Cape Lookout State Park campground
The campground at Cape Lookout State Park provides access to an undeveloped 7-mile section of sandy beach – perfect for beach walks, kite flying, and sunset viewing.
Cape Lookout was formed 15 million years ago when massive lava floods flowed down the Columbia River and fanned out down the coastline, hardening into basalt headlands. The headland at Cape Lookout juts 2 miles into the ocean, providing sweeping views of the coastline to the north and south. The campground is located on a strip of land between the Cape and Netarts Bay, and is separated from the beach with a foredune to protect the park from winter storms.
This is a large campground with a focus on tent campsites, but there are also full-hookup sites for RVs as well as yurts and cabins. My favorite section is the end of the A and B loops where there are tall trees to camp under and shrubs providing privacy between the sites. There are also a lot of grassy sites that are in the open if that’s your preference. The C and D loops have a mix of RV sites and tent sites, and most have good tree cover and privacy.
Amenities at Cape Lookout include showers with hot water, a recycling center, and firewood available for sale. Beach access is easy via short trails over the foredune that separates the campground from the oceanfront.
- Location: North Oregon Coast – Google map
- Campground & park info: Cape Lookout State Park
- Campsite cost: tent sites – $23 per night; RV sites – $35 per night
- Season: open all year (with partial campground closures in the winter)
- Facilities: 170 tent campsites; 38 full-hookup campsites; 13 rustic yurts; 6 deluxe cabins; hiker/biker camp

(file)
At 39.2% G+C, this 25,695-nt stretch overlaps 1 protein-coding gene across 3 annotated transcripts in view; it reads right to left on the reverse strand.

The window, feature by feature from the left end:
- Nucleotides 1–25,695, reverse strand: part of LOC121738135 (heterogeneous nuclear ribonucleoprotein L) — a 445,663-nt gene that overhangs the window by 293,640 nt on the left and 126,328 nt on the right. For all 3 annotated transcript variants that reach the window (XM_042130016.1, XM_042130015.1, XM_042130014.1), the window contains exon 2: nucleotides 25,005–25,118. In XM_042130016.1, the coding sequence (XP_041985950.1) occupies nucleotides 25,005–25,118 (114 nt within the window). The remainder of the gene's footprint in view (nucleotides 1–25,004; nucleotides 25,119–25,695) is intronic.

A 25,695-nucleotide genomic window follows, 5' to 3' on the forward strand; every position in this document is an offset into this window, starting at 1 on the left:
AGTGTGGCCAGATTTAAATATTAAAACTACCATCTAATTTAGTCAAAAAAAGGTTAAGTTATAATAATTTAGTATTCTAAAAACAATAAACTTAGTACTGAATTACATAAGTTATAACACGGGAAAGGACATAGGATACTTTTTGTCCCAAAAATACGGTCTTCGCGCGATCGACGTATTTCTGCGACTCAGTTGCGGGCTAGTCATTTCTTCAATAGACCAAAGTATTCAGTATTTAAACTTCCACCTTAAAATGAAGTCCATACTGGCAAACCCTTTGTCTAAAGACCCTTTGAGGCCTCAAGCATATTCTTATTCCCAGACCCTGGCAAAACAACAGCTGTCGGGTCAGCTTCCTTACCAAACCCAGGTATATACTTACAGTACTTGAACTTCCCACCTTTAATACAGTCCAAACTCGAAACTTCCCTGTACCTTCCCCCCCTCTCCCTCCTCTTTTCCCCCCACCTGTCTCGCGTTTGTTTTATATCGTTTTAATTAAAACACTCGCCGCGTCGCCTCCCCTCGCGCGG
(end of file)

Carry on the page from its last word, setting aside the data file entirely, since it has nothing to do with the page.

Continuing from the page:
- Amenities: potable water, flushing toilets, showers, picnic tables, fire pits, ranger-led activities in the summer
- Nearby town for supplies: Tillamook (10 miles) – gas stations, restaurants, grocery stores
- Reservations: available up to six months in advance at Reserve America
Hiking trails near the campground
Cape Lookout Trail
Distance: 5 miles (round trip)
Elevation gain: 400 ft.
Hike the length of Cape Lookout, a basalt headland with spectacular views 400 feet above the ocean. At the trailhead, take the Cape Trail for 2.5 miles as it juts westward into the Pacific ocean. Since this part of the Oregon coast receives about 100 inches of rain each year, the trail is often wet and mucky, so plan on getting your boots or shoes muddy. Heading through a dense forest of old-growth Sitka spruce with an understory of ferns, salal, and salmonberry, openings in the trees offer views to the south of a secluded beach accessible via the South Trail junction at the beginning of the hike. At about .6 miles in, a marker commemorates a WW II B-17 bomber that crashed nearby. At 1.2 miles in, a railed overlook provides views to the north, showing the waves crashing below at the edge of the cape. A couple of sections of the trail are along open cliffs with 400 feet drop-offs, so be careful to watch your step here. Openings in the dense forest offer views to the north of Cape Meares, Three Arch Rocks, Netarts Spit, and the campground at Cape Lookout State Park. The end of the cape is railed, with views to the north obstructed by trees, but the views of the ocean stretch out endlessly westward, and to the south look out toward Cape Kiwanda and Cascade Head.
Distance: 10.6 miles (round trip)
Elevation gain: none
This hike heads north on the beach on a narrow strip of land known as Netarts Spit. Since part of the beach gets cut off during high tides, plan to do this hike at low tide. Follow an access trail to the beach, and head north for five miles to the end of the spit at the opening of Netarts Bay. Along the beach, the bay is hidden from site by short dunes, but there are several areas along the dune to climb up for a view of the bay and Coastal Mountains behind it. To the north, the small beach communities of Oceanside and Netarts are visible. About a half-mile off the coastline, Three Arch Rocks National Wildlife Refuge provides protection for more than 150 species of birds, including Oregon’s largest breeding colony of tufted puffins. At the end of the spit where the ocean and the bay meet, the waves change direction, angling towards shore, splashing into small pools of water along the shoreline. At the tip of the cape, harbor seals sometimes gather to sun, and at low tides, the bay’s mud flats are a popular spot for clamming. Return the same way.